An Elizabethan Assassin
Theodore Paleologus: Seducer, Spy and Killer
John Hall explores the myths and controversies surrounding Italian nobleman Theodore Paleologus, heir apparent to the throne of Byzantium, who in 1597 arrived in England to murder a traitorous compatriot, then remained in the pay of the Earl of Lincoln to sow misery among the English aristocracy until his death in 1636. The biography also scrutinizes Paleologus’s offspring, who fought one another in the English Civil War, and backs their father’s long-dismissed claim to the imperial throne.
Nelson's Lost Jewel
The Extraordinary Story of the Lost Diamond Chelengk
After the Battle of the Nile in 1798, Sultan Selim III presented Horatio Nelson with a chelengk – a diamond-studded turban ornament, its central star rotated by clockwork. Worn in the admiral's hat, it became his emblem. This book tells the story of its creation, and how it passed down through the family to be exhibited at the Royal Maritime Museum in Greenwich, where it was stolen in a 1951 burglary and never seen again.
Henry VIII, Thomas Cromwell and the Pilgrimage of Grace
Autumn 1536: Henry VIII has broken with Rome and is eyeing the wealth of the monasteries. In the north of England, 30,000 men loyal to the Catholic Church take arms against him in the uprising known as the Pilgrimage of Grace. Using the rebels' own testimony, this narrative history examines their motives and beliefs, charts the course of the ill-fated insurrection, and describes the rhetoric, rewards and retribution employed by Henry's minister Thomas Cromwell to thwart them.
The Tudors in 100 Objects
Beginning with a silver-gilt boar, the emblem of Richard III, retrieved from the site of the Battle of Bosworth and Henry Tudor’s victory, John Matusiak sets himself the task of ‘recreating Tudor England through the medium of 100 objects’. Arranged by theme, and unravelling the stories behind objects as diverse as a birthing chair, a velvet sun mask, a chimney and an executioner’s axe, the book is a fascinating exploration of the social and material world of Tudor times.
How Fat Was Henry VIII?
And Other Questions on Royal History
Beginning with a section of 'Royal Conundrums' such as the nature of Queen Victoria's relationship with John Brown and whether James II's baby son was a changeling, Raymond Lamont-Brown indulges our curiosity about all things royal with very thorough answers. Other sections include Pretenders and Usurpers; Murders, Plots and Assassinations; Palaces, Castles and Love Nests; and finally, Rumour and Scandal - wherein we learn which monarch topped the list for siring royal bastards.
Censorship and Cultural Sensibility
The Regulation of Language in Tudor-Stuart England
Debora Shuger offers a new approach to the history of early modern English censorship. Attempting to recover the system of beliefs and values ‘that made the regulation of language, including state censorship, seem like a good idea’, the study deals with issues that remain relevant today: the rhetoric of ideological extremism, the use of defamation to ruin political opponents, and the grounding of law in theological ethics.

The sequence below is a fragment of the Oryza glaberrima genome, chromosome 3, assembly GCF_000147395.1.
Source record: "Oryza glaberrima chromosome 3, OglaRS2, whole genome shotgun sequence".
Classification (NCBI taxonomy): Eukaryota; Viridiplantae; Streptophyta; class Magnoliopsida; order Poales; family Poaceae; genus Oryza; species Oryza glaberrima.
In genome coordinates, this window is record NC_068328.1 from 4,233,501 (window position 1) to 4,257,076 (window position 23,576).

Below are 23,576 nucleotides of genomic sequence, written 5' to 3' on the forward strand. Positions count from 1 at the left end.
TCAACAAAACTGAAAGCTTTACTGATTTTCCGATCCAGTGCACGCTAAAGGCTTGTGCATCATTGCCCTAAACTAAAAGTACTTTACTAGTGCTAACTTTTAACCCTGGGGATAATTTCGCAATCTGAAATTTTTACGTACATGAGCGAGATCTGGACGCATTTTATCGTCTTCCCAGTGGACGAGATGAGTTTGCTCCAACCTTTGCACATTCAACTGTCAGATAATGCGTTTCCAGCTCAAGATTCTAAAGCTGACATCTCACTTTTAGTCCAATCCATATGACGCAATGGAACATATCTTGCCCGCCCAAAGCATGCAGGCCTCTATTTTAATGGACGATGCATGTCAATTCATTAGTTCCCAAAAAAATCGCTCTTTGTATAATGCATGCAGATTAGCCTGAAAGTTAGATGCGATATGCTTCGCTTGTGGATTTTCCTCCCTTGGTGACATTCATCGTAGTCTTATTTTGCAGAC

The Life and Rule of England's Nero
In this compelling study of Henry VIII, the Tudor historian John Matusiak takes a fresh approach to the king’s reign, concentrating on Henry’s qualities – or lack of – as a ruler, rather than the usual business of his six wives, to paint a colourful and unforgiving portrait of a man wholly unfit for power.
Happy and Glorious
The Revolution of 1688
Less than 30 years after Charles II was restored to the throne, his brother James II was forced to make way for his son-in-law, William of Orange. Describing momentous days that shaped the nation's future, this narrative history tells of a stubborn and bigoted king at odds with his subjects, of religious conflict and political intrigue, and shows how the Revolution of 1688 created a constitutional monarchy and paved the way for modern parliamentary democracy.
The Iron Men
The Workers Who Created the New Iron Age
By the early 19th century a second Iron Age had begun, with ships, bridges, trains and industrial machinery being constructed from the newly popular metal. Burton explains the innovations in manufacturing processes that enabled so many advances in technologies using iron and steel, but also focuses on the human cost of this progress, which brought new risks of deadly accident for the workers and ruined the lungs of Sheffield’s knife grinders.
The First Three Centuries
The city founded by Peter the Great in 1703 and variously known as Sankt Peterburg, Petrograd and Leningrad has been home to some of Russia's greatest cultural figures, including Pushkin, Tchaikovsky and Nijinsky. Well known too for its physical appearance, with baroque palaces, bridges and promenades, the city nonetheless suffered depredations in the 1905 Revolution and the Nazi siege. Arthur George, who lived in St Petersburg for several years, charts the high and low points of this most European of Russian cities. Off-mint.
Masters and Servants in Tudor England
Life in Tudor England was ordered in a very strict social hierarchy, and the divisions between the classes were firmly maintained: it was understood that everyone, apart from the monarch, served someone, and service was valued rather than denigrated. Drawing on a wealth of contemporary sources, Tudor expert Alison Sim investigates the role of service at every level of society, and provides an informative and entertaining account of the lives of the people who kept the wheels of daily life turning.
Confessions of Faith in Early Modern England
Examining the work of authors including John Milton, John Donne, Thomas Browne and John Bunyan, this study focuses on passages that Brooke Conti calls 'confessions of faith' – autobiographical moments and sudden declarations of belief that occur in works of politics or religious controversy. Slightly off-mint.